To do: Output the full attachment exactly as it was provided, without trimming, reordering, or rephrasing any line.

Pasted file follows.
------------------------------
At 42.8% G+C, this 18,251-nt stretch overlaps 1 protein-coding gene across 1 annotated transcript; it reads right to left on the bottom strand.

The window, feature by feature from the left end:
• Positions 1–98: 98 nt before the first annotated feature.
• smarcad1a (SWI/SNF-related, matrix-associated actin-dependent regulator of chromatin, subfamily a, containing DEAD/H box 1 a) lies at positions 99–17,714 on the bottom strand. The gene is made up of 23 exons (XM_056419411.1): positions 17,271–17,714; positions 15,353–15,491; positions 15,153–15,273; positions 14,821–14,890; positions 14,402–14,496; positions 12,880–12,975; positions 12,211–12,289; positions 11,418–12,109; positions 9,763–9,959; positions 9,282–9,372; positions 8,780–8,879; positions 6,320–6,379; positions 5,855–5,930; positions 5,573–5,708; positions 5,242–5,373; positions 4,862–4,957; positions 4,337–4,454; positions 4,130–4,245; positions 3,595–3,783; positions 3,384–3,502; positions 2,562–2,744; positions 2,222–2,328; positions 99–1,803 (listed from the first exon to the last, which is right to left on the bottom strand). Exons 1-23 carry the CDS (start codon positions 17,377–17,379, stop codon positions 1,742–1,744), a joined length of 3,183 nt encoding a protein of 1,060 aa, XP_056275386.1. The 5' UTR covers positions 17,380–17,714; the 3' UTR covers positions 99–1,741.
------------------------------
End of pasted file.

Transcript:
At 42.8% G+C, this 18,251-nt stretch overlaps 1 protein-coding gene across 1 annotated transcript; it reads right to left on the bottom strand.

The window, feature by feature from the left end:
• Positions 1–98: 98 nt before the first annotated feature.
• smarcad1a (SWI/SNF-related, matrix-associated actin-dependent regulator of chromatin, subfamily a, containing DEAD/H box 1 a) lies at positions 99–17,714 on the bottom strand. The gene is made up of 23 exons (XM_056419411.1): positions 17,271–17,714; positions 15,353–15,491; positions 15,153–15,273; positions 14,821–14,890; positions 14,402–14,496; positions 12,880–12,975; positions 12,211–12,289; positions 11,418–12,109; positions 9,763–9,959; positions 9,282–9,372; positions 8,780–8,879; positions 6,320–6,379; positions 5,855–5,930; positions 5,573–5,708; positions 5,242–5,373; positions 4,862–4,957; positions 4,337–4,454; positions 4,130–4,245; positions 3,595–3,783; positions 3,384–3,502; positions 2,562–2,744; positions 2,222–2,328; positions 99–1,803 (listed from the first exon to the last, which is right to left on the bottom strand). Exons 1-23 carry the CDS (start codon positions 17,377–17,379, stop codon positions 1,742–1,744), a joined length of 3,183 nt encoding a protein of 1,060 aa, XP_056275386.1. The 5' UTR covers positions 17,380–17,714; the 3' UTR covers positions 99–1,741.